One part of regular swimming pool maintenance is chemically shocking a swimming pool. Swimming pool owners may find their pool water turns green after they shock it. When swimming pool water turns green after being shocked, it is generally because there are metal particles in the water.
Shocking a swimming pool is a method of extremely sanitizing the swimming pool water. Shocking increases the amount of free chlorine that is in the water so that it is about 10 times more than the amount of chloramines in the water, which kills all organic matter in the pool in a chemical reaction. Shocking a swimming pool should be done about once per week.
Shocking a pool should help clear up a green pool if the water is green because of algae or other issues. However, the pool may turn green after shocking, which is caused by an increased amount of dissolved copper in the water. This copper can occur naturally in the water or come from copper plumbing that is leeching into the pool.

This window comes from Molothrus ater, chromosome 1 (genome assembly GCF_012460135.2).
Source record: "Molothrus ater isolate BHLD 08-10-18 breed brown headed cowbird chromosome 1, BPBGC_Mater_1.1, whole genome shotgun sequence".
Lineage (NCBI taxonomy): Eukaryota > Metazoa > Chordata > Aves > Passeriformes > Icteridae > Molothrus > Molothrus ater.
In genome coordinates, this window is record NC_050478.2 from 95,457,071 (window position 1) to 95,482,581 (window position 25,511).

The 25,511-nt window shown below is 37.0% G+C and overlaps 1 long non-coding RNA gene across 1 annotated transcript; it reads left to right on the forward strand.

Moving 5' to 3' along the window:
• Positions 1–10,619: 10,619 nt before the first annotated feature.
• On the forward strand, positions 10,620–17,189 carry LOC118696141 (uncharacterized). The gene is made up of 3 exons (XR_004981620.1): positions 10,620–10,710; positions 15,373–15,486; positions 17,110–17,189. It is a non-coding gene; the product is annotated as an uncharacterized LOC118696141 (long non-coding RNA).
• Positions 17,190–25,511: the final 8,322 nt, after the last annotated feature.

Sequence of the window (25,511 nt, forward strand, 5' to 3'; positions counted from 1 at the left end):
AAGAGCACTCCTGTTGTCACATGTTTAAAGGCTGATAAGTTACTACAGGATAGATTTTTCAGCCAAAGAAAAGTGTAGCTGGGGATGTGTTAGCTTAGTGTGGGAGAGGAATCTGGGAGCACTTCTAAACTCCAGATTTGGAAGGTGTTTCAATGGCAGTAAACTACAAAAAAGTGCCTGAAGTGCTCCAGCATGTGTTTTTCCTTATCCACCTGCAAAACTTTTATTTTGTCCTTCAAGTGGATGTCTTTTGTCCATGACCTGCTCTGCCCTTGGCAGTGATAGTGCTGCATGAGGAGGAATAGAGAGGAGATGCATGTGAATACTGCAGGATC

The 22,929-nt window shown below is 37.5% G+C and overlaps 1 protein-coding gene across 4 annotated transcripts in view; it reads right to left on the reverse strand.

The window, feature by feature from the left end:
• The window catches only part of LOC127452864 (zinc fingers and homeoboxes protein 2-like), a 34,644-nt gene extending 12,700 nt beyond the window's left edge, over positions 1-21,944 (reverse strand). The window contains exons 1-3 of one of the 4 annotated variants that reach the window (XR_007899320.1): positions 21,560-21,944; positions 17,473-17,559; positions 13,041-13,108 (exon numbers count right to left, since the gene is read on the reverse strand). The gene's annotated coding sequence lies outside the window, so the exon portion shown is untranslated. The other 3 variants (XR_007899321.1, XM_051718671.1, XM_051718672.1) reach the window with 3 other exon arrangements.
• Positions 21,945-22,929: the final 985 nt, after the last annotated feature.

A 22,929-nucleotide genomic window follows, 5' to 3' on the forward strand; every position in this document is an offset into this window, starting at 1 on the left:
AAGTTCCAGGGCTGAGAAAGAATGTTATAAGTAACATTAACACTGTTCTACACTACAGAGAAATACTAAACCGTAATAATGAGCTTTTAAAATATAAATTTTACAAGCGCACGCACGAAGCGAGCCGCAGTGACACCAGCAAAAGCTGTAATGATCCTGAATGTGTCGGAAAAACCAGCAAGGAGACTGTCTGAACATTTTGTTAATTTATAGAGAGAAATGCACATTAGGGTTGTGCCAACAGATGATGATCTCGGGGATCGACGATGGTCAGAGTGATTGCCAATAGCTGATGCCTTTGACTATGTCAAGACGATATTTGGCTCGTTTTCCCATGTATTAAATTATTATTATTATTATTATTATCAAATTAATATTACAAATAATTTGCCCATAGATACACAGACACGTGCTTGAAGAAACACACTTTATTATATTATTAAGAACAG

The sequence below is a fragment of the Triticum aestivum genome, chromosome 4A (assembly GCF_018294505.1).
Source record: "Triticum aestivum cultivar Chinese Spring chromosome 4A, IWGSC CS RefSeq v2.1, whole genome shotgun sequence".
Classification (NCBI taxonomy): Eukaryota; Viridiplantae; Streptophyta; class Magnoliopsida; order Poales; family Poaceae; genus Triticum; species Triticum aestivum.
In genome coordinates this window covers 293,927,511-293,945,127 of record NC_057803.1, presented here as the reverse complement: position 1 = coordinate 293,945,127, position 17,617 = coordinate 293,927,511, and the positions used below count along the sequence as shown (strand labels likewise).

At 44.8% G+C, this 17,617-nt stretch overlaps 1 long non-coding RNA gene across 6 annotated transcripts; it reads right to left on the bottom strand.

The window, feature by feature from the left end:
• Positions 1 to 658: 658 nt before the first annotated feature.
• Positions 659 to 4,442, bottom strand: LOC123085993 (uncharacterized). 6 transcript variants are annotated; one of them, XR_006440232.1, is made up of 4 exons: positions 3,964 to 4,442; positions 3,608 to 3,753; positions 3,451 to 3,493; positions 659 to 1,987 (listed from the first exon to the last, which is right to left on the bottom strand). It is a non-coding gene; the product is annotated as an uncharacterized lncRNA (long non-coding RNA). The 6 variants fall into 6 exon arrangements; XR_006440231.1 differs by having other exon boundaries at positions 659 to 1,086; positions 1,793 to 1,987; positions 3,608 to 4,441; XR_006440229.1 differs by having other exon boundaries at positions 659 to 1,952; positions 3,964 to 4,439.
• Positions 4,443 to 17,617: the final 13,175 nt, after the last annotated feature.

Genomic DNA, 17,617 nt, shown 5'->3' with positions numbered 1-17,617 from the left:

A chelating agent, which is a chemical that will remove the copper from the water, is needed to remove the copper. These chemicals are available at swimming pool stores and are specifically designed for use in swimming pools, so you will be safe swimming in your pool after adding them.
After the copper is removed, frequent water testing can detect the presence of copper and determine if adding more chelating agent is necessary. If your plumbing is made of copper or there are copper elements in or around the pool, you may need to test and treat your swimming pool more often to prevent it from turning green after shocking.
Nicole Papagiorgio has been writing professionally since 2005. She is a blogger and freelance writer based in Canada and has been published in the "National Post," "Ottawa Citizen" and "Vancouver Sun." Papagiorgio has an associate degree in journalism from Algonquin College in Ontario.